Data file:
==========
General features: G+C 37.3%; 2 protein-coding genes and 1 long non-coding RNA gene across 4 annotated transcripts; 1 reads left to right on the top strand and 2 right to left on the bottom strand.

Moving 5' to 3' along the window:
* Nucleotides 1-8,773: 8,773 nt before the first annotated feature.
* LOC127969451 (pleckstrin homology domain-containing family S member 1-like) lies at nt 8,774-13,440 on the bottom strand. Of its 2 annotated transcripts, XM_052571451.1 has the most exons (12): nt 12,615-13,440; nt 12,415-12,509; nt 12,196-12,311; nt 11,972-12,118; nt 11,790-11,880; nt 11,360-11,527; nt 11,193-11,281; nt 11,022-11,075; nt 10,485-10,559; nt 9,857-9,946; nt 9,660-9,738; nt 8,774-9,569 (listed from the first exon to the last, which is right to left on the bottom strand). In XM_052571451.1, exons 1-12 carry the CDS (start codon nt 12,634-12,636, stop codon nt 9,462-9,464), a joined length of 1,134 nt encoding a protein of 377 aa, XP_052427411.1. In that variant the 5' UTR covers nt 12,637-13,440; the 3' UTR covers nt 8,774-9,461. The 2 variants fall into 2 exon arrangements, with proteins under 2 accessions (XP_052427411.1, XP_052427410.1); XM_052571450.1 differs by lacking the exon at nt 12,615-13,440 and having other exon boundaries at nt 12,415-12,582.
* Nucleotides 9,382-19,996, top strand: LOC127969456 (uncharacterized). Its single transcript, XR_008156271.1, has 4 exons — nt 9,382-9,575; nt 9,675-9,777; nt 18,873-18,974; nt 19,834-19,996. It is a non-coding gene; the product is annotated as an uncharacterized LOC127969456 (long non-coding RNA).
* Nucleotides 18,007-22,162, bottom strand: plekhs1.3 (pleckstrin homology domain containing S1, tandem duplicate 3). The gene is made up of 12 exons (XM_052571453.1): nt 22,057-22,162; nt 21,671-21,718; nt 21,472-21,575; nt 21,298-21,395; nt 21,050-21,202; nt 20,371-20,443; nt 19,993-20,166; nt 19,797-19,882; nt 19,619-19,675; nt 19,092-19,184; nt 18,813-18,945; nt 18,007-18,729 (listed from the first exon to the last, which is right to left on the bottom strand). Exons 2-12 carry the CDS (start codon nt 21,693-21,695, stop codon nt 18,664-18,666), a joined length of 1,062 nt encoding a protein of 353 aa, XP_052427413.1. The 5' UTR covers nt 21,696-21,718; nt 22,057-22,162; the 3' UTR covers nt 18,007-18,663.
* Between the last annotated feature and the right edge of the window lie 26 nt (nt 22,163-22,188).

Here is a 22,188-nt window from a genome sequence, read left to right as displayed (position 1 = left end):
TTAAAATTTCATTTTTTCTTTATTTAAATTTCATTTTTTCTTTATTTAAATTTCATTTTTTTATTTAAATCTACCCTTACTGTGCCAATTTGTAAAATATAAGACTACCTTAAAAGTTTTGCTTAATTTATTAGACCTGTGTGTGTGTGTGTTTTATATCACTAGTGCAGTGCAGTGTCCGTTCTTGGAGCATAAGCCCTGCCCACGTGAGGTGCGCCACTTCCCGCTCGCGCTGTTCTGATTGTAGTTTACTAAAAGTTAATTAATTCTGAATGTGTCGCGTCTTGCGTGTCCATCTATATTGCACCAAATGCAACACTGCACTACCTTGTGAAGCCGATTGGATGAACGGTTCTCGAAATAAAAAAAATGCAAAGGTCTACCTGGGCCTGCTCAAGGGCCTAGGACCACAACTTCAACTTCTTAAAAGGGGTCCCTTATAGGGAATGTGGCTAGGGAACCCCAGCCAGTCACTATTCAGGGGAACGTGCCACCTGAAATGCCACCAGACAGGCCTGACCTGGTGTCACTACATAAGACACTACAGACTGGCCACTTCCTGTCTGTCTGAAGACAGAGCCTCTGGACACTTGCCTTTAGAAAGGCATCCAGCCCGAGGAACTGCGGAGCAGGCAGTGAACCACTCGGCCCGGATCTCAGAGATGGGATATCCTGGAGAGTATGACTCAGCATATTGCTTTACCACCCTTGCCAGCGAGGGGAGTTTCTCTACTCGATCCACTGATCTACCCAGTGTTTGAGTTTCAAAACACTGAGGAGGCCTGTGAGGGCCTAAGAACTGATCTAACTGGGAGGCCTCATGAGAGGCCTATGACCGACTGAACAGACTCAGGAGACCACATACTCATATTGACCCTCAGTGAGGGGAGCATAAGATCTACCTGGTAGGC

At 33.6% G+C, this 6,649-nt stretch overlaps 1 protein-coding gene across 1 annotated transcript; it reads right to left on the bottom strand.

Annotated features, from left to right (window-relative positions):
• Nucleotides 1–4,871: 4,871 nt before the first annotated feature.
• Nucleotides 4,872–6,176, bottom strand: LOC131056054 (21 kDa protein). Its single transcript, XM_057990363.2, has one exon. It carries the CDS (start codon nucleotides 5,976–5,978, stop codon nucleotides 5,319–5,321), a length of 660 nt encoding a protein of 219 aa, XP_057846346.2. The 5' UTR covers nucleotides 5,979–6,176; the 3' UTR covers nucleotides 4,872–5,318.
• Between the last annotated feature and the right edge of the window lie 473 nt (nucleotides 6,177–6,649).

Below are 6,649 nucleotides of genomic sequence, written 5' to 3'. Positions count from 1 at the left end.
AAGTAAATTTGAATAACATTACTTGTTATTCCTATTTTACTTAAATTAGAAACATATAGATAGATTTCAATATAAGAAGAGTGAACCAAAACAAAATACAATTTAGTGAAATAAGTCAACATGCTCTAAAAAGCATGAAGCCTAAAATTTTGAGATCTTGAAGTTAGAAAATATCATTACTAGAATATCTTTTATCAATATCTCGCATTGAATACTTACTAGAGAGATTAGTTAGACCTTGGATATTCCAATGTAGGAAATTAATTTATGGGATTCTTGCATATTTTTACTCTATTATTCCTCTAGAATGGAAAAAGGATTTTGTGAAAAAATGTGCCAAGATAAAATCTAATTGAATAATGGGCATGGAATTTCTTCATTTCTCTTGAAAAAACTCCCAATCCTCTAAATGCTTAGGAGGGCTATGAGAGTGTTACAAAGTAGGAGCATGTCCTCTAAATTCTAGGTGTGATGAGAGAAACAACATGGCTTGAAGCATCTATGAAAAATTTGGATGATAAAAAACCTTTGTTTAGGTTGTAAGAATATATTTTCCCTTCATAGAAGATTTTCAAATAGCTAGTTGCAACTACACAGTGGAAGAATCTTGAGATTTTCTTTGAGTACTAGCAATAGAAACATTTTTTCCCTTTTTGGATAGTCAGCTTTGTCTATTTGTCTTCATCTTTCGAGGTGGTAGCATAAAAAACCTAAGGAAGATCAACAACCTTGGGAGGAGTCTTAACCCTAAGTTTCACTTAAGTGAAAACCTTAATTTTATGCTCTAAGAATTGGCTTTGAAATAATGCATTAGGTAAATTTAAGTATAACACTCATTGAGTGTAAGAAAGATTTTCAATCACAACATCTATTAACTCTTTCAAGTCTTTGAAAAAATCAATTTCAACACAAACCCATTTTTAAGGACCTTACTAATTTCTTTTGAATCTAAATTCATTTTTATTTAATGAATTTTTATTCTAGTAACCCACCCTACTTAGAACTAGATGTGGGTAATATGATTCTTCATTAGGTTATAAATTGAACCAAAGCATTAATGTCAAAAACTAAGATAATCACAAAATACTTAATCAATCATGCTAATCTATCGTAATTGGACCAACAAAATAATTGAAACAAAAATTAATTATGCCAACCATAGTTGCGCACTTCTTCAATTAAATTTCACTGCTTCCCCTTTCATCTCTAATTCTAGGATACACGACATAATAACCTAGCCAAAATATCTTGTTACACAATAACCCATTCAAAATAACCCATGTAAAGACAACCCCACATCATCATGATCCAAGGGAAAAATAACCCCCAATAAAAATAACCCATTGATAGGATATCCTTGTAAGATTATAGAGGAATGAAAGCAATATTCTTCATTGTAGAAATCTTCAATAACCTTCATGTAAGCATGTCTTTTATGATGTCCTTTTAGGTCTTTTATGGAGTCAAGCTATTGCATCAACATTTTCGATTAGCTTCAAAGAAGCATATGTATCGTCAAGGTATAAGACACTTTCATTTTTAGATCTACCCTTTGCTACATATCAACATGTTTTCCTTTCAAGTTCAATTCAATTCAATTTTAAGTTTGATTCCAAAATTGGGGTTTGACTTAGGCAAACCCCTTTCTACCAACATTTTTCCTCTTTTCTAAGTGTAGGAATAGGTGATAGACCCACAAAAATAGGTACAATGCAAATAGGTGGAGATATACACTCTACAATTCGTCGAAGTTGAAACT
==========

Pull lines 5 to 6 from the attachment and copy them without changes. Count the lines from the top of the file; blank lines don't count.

* Nucleotides 9,382-19,996, top strand: LOC127969456 (uncharacterized). Its single transcript, XR_008156271.1, has 4 exons — nt 9,382-9,575; nt 9,675-9,777; nt 18,873-18,974; nt 19,834-19,996. It is a non-coding gene; the product is annotated as an uncharacterized LOC127969456 (long non-coding RNA).
* Nucleotides 18,007-22,162, bottom strand: plekhs1.3 (pleckstrin homology domain containing S1, tandem duplicate 3). The gene is made up of 12 exons (XM_052571453.1): nt 22,057-22,162; nt 21,671-21,718; nt 21,472-21,575; nt 21,298-21,395; nt 21,050-21,202; nt 20,371-20,443; nt 19,993-20,166; nt 19,797-19,882; nt 19,619-19,675; nt 19,092-19,184; nt 18,813-18,945; nt 18,007-18,729 (listed from the first exon to the last, which is right to left on the bottom strand). Exons 2-12 carry the CDS (start codon nt 21,693-21,695, stop codon nt 18,664-18,666), a joined length of 1,062 nt encoding a protein of 353 aa, XP_052427413.1. The 5' UTR covers nt 21,696-21,718; nt 22,057-22,162; the 3' UTR covers nt 18,007-18,663.